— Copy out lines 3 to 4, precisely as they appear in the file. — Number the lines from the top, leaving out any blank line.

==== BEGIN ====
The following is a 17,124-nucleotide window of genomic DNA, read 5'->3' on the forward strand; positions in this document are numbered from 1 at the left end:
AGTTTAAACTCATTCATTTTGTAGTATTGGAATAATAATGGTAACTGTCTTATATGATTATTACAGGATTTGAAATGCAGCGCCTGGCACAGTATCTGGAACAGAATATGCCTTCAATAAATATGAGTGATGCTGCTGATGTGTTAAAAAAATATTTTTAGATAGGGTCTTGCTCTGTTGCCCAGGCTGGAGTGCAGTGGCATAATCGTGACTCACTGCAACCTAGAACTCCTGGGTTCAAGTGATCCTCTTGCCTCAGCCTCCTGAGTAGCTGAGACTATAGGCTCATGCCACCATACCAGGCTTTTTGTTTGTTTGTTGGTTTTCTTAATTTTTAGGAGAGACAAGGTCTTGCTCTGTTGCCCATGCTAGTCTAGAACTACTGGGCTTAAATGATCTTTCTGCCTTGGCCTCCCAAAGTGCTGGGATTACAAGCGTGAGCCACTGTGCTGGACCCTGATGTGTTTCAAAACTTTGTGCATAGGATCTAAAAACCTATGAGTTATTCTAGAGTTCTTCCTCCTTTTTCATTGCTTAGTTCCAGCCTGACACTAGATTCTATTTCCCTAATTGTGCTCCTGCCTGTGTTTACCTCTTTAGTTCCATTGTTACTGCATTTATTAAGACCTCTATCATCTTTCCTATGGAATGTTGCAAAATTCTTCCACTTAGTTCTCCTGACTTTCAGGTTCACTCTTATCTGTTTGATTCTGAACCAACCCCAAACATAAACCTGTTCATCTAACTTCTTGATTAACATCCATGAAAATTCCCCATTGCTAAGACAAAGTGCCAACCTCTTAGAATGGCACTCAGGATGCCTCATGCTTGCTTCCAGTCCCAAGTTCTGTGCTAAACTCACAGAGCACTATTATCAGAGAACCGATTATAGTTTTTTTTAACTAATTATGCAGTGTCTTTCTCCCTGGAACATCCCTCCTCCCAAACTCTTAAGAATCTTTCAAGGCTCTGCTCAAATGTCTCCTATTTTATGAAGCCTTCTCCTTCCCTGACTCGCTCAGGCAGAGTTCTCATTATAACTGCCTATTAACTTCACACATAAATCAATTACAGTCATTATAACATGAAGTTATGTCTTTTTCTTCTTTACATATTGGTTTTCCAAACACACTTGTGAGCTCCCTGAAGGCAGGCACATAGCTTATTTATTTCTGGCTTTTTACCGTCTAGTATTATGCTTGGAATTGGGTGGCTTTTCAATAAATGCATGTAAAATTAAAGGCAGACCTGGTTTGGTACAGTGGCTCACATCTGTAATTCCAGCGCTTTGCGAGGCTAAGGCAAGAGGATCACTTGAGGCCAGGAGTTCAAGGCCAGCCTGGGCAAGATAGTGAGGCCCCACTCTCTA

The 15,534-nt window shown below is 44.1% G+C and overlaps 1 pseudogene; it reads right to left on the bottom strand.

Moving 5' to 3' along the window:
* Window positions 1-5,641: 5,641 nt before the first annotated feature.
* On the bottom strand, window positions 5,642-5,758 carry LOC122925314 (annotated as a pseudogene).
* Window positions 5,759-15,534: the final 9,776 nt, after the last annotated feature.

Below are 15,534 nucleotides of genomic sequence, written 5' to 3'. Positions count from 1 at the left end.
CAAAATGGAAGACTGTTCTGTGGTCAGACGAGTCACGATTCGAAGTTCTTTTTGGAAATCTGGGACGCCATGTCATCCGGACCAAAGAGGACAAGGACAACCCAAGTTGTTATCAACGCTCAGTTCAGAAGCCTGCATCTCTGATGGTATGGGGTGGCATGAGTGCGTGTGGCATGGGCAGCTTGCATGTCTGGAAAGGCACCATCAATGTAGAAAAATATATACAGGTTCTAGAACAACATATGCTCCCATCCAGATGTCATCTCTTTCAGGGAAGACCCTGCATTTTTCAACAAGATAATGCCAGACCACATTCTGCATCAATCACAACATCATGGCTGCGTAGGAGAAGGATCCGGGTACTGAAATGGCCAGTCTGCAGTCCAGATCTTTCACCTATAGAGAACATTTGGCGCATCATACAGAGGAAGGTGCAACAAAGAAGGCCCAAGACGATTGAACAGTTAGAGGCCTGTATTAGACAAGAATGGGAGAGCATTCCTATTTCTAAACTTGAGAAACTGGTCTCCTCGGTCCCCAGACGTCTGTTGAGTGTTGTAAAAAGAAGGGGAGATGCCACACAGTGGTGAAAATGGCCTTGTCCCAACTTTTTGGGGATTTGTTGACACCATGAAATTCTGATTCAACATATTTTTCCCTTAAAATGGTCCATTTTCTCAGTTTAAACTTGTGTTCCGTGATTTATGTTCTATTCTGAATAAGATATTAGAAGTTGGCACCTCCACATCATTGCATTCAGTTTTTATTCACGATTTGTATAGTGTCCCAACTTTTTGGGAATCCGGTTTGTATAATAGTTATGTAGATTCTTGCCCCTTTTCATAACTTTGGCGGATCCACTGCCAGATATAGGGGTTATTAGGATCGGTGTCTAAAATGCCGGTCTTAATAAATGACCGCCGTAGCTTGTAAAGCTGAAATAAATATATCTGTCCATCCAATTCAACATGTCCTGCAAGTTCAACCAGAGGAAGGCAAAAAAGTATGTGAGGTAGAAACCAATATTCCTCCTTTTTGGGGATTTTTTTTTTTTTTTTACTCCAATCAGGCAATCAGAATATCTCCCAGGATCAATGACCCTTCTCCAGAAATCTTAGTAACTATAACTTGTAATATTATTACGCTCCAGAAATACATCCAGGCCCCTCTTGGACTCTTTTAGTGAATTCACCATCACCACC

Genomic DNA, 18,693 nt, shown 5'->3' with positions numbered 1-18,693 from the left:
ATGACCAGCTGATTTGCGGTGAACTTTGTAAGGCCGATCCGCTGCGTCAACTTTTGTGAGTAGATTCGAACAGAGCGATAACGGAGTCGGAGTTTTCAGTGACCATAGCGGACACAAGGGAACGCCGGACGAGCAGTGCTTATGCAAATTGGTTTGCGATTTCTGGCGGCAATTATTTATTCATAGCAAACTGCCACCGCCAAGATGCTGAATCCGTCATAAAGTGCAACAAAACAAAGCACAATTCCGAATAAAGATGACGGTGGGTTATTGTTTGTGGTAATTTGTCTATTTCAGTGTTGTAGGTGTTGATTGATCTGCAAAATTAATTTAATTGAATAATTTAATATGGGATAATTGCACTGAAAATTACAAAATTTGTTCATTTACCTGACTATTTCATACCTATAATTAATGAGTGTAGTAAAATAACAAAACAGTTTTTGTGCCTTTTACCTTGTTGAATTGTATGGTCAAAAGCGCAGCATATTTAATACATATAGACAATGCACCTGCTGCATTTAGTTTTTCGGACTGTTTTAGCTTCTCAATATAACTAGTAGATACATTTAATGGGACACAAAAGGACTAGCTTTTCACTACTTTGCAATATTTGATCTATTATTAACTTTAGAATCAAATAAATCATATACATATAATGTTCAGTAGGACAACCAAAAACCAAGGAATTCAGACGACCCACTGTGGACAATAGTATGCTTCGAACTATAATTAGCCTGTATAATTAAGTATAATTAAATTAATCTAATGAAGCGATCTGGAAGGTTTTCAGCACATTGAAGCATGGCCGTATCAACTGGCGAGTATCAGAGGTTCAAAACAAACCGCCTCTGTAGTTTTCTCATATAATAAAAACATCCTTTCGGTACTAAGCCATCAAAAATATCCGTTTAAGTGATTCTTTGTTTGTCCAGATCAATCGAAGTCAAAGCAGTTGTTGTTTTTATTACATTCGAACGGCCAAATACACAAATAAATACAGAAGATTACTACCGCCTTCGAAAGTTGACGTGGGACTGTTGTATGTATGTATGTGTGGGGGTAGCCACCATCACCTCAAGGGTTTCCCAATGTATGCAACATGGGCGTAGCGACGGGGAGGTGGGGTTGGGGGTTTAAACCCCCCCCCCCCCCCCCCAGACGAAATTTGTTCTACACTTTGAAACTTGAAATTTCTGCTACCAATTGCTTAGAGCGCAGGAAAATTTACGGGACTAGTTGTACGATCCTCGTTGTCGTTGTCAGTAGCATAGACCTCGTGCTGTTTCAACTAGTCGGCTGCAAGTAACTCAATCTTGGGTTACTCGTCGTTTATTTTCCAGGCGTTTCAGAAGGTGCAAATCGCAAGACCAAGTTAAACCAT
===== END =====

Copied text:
The 15,534-nt window shown below is 44.1% G+C and overlaps 1 pseudogene; it reads right to left on the bottom strand.

Moving 5' to 3' along the window: